Beyond Outsourcing’s Legacy | Article

Man Standing on CompassIn 1999, the outsourcing industry will change directions, moving away from its old legacy focus and becoming more of an instrument for gaining access to new areas such as SAP, mail messaging and electronic commerce solutions. That’s the view from Compaq Computer Corp., according to Wendell Jones, vice president, operations management services, and Nigel Bufton, worldwide business development and marketing, operations management services.

We see a trend of market and risk minimization being driving factors, with cost always there but increasingly less important as we are in expansionary areas,” says Bufton. “We may see some of the outsourcing-for-cost structure environments, but for most of the market — Europe, the U.S. and Canada, particularly — we see it continuing to be a strategic enabler. “This evolving environment, according to Bufton, is opening the door to more outsourcing work with middle-sized companies, ranging from 2,000 to 8,000 employees, companies that don’t have a ‘must do it inside culture.’ “They will go more to sourcing for rapid enablement of capability and capacity.” That expansion of the mid-range market will have significant impact on outsourcing, say Bufton and Jones. Jones calls it a factor in industry growth in Europe. “There are a lot of companies in Europe in that size range,” he says. “From everything that I read, the growth curve there is going to be even steeper than it is in the U.S.”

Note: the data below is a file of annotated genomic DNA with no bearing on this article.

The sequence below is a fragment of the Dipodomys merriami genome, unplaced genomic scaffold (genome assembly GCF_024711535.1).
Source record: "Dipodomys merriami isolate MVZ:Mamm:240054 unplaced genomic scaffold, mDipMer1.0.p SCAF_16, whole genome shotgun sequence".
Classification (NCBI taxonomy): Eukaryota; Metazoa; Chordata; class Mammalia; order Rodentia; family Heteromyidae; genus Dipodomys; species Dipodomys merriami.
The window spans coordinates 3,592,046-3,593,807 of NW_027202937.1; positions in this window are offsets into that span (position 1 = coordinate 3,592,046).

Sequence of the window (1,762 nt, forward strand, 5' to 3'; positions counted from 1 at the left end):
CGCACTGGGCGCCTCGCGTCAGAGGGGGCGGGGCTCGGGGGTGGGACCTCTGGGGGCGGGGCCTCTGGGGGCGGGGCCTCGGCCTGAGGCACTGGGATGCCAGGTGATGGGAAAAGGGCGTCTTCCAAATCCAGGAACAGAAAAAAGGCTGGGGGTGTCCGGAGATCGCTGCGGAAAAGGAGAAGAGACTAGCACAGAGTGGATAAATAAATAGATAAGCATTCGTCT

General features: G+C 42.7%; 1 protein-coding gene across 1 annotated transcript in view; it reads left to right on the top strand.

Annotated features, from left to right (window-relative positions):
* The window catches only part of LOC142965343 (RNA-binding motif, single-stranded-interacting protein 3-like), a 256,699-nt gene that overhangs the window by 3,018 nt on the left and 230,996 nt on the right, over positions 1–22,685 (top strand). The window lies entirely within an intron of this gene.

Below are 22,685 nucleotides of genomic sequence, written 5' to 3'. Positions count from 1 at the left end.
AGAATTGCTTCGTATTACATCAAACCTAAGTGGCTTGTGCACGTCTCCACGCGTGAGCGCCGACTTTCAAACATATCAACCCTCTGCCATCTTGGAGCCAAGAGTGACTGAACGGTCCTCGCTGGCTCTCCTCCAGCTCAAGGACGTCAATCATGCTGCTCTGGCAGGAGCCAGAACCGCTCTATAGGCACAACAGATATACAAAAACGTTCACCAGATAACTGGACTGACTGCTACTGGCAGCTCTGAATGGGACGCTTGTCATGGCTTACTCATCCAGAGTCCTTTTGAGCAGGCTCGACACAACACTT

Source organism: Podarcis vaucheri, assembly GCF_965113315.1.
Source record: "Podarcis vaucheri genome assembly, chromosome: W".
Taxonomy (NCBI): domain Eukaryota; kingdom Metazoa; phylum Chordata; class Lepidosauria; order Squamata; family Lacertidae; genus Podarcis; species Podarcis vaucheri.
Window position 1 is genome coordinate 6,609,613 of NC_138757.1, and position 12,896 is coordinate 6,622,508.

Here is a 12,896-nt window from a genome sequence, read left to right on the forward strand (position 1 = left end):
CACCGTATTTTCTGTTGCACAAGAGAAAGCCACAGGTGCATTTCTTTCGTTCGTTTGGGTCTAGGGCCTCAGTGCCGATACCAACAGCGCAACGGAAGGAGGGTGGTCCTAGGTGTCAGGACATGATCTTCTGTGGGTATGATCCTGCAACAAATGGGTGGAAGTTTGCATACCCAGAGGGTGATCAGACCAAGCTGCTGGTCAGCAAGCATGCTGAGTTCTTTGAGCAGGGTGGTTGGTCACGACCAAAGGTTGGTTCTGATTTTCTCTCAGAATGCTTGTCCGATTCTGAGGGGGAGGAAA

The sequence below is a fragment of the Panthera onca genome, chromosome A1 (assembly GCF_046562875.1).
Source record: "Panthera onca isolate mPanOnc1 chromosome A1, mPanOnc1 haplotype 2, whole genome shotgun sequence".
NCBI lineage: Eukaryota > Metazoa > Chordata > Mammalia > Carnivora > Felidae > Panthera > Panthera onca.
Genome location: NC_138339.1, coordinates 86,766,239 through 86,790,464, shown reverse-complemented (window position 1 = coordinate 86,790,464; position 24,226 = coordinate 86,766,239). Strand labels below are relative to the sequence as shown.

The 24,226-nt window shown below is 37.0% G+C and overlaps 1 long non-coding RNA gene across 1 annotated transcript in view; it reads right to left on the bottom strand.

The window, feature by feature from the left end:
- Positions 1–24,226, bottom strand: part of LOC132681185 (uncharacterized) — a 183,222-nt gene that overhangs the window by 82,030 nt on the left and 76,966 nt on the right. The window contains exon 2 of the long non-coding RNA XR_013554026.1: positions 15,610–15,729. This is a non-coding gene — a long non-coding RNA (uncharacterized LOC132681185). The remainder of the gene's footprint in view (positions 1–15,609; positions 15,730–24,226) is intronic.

And the U.S. remains very strong, adds Bufton. “The U.S. is in one of these phases where the birth and growth of medium and small companies rapidly is very fertile,” he says. “A lot of these folks need a lot of help.”

Mid-Range Offerings

As part of that trend toward mid-range outsourcing, the SAP rental market is growing, and Internet service providers (ISPs) are looking to become application service providers as cable companies ‘swallow up people’s Internet access,’ according to Bufton. Those companies are coming out with offers modeled after the old service bureau way of decentralized outsourcing.

“So we are seeing a rebirth of a much different but fundamentally similar time-sharing model as a way for people to execute their sourcing strategies,” says Bufton. “And ISPs are getting into this in a big way to get up the value chain, because providing more Internet access is what the telephone and cable companies are going to do.”